council

Interested in Serving on GreenStar Co-op's Council?

Council - Announcements

Friday, 17 October 2014 00:00

a4Thanks for your interest in serving on GreenStar's Council (board of directors). We look forward to hearing your voice, benefiting from your ideas, and working with you to make the Co-op an even better place.

Annual Elections (in April); Appointments to Fill Vacancies Between Elections

In the annual Council election, conducted throughout April, at least five of the seats on Council are filled (for 3-year terms). If vacancies have occurred since the previous election, those may be filled for the balance of those terms (e.g., for 1 or 2 years). To be elected, a candidate must receive at least 50 valid votes, and at least 200 members must participate in the voting). Vacancies that occur during the year are filled by Council appointment, until the next election.

To be a qualified candidate in the election, or for appointment, you must be a GreenStar member-owner in good standing (e.g., membership fees are paid up to date). To appear on the ballot, you must submit a Declaration of Candidacy form by March 1st; you could still run as a write-in candidate if you submit the form by March 31st. To be considered for appointment to a vacant seat, between elections, you need to submit an Application specifically for that, AND attend at least one Council meeting beforehand. Both forms are also available at the Front Desk at the West End store.

Should You Seek a Seat on Council? Some Considerations

Serving on the Council can be rewarding, but it is also a serious commitment.

As a Council member, you are required to abide by the legal, ethical, and practical responsibilities of being on a board of directors. This means that you stay informed and make reasonable judgments based on this information; that you attend meetings regularly; that you are responsive to other member-owners who want to share their opinions or ask questions; that you don't use information obtained by being on the board to the detriment of the organization; that you disclose any actual or potential conflict of interest; and, in your capacity as a Council member, that you put the good of the Co-op first, and abide by the Code of Conduct for Council members. There's a fair amount of fine print, so, if you have any questions, feel free to contact the Governance Committee.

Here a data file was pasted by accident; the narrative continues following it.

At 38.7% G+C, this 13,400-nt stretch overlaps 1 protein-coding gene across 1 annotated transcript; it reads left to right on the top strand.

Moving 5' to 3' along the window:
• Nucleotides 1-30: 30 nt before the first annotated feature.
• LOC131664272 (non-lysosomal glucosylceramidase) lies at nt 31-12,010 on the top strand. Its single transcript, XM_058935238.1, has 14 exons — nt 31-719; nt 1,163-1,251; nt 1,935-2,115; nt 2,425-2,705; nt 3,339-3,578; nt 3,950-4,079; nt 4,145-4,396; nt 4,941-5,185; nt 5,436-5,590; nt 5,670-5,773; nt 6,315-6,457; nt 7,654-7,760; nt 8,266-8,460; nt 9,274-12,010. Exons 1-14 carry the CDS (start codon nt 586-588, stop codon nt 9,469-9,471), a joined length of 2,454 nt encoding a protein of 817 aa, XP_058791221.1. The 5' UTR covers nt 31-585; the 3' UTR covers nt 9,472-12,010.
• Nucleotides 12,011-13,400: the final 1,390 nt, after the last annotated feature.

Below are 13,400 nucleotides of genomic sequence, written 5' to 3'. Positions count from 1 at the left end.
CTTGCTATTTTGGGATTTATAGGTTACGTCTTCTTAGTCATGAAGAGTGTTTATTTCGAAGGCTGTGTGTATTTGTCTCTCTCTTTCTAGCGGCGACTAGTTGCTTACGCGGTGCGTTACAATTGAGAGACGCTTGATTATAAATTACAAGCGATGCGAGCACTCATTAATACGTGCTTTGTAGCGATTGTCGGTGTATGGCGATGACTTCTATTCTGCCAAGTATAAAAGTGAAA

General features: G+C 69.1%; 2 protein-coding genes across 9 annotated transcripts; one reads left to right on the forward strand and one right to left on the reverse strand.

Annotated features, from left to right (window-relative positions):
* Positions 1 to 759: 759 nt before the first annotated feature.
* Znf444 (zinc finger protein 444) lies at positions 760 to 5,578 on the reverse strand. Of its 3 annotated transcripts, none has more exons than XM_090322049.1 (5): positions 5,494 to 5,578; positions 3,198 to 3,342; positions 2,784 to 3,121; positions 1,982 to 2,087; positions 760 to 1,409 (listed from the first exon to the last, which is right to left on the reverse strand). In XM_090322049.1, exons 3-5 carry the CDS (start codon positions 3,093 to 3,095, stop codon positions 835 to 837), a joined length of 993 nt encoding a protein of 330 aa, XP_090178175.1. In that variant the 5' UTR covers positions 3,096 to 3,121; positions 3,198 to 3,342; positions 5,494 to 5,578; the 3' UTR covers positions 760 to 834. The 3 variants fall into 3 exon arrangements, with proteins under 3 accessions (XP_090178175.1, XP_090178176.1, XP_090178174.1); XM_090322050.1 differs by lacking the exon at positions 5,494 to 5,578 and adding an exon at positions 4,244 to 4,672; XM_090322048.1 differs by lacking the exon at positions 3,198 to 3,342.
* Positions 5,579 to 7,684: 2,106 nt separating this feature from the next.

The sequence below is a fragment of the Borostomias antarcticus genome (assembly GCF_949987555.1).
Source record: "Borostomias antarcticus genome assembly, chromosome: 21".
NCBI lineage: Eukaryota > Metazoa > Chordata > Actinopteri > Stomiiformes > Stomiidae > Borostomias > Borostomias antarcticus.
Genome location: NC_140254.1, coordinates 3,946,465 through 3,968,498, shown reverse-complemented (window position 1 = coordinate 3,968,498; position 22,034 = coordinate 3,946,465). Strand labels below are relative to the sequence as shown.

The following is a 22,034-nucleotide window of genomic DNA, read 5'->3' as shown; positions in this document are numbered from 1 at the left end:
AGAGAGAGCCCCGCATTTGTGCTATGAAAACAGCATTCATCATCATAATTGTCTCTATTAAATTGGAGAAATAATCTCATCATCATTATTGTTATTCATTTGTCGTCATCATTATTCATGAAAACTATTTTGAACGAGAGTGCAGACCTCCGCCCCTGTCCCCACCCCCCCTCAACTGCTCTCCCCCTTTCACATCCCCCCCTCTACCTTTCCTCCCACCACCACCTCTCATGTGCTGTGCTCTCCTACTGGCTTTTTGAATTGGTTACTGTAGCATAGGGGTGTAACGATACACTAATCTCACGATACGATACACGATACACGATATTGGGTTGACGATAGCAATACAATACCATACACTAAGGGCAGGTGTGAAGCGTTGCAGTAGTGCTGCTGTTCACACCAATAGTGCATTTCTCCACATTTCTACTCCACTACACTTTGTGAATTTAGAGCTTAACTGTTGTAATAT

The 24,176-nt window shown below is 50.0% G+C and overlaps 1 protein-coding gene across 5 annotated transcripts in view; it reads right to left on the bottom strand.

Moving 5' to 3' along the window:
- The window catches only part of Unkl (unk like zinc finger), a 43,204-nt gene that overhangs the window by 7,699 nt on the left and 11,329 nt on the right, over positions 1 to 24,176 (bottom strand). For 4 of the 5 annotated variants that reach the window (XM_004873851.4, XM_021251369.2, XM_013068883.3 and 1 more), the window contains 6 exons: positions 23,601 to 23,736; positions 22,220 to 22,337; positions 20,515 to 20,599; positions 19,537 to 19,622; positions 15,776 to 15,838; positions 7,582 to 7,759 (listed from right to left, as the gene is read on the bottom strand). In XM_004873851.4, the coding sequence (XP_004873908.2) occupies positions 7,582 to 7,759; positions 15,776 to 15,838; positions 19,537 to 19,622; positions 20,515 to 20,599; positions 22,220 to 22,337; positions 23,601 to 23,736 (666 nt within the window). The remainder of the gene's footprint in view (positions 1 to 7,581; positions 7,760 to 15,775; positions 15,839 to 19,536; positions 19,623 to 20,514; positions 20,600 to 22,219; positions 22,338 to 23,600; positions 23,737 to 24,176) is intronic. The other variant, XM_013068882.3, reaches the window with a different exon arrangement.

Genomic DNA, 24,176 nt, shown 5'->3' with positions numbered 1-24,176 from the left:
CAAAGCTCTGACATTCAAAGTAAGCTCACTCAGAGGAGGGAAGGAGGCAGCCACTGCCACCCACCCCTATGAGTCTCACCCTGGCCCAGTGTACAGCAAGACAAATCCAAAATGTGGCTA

download-applicationBefore the election (or applying for appointment), we encourage you to attend at least one Council meeting and check us out. (All Council meetings are open to all member-owners, except for certain executive session matters.) Our meetings are typically on the second Tuesday of the month, from 6:30 to 9:30 pm, in GreenStar's Classroom Space (formerly the Enterprise Car rental building), across Buffalo Street from the West End store). Agendas are posted in both stores and on the GreenStar website. If you become a candidate, also plan to attend the annual Member meeting in April to introduce yourself – there will be a "meet the candidates" item on the agenda.

We're always looking for skilled, caring people who will add their voice and ideas to the governance of the Co-op, and help represent our diverse Membership. Please read these materials, and, if you think you have the time, energy, inclination and passion to make GreenStar even better, fill out the Declaration of Candidacy form (in January or February) and run for Council! Or, if there is a vacancy, submit the Application for Appointment.

Typically, in January or February, there are one or more brief informational sessions – with current Council members - for people who want more information about running for or being on Council. Watch for notices in the stores, in GreenLeaf or on the website.

Frequently Asked Questions

What does Council actually do? State law requires GreenStar, as a cooperative corporation, to have a board of directors (which we call our Council) that is ultimately responsible for all aspects of the Co-op and to the member-owners. In practice, Council makes the "big-picture" policy decisions, approves the annual budget, and provides oversight of the Co-op's finances and store operations. Day-to-day management of the stores and their operations is delegated to a professional General Manager (GM) chosen and regularly evaluated by Council; the GM then selects and supervises the rest of the staff. During the past year, we've focused a lot on our own governance and our policies, on evaluating our GM (Brandon Kane), on planning for expansion (including the renovation of the warehouse, and possibly opening a new satellite store in Collegetown, and/or elsewhere), and on invigorated member-owner involvement. Most of these issues will continue to get attention through 2014, and, of course, there will be new ones.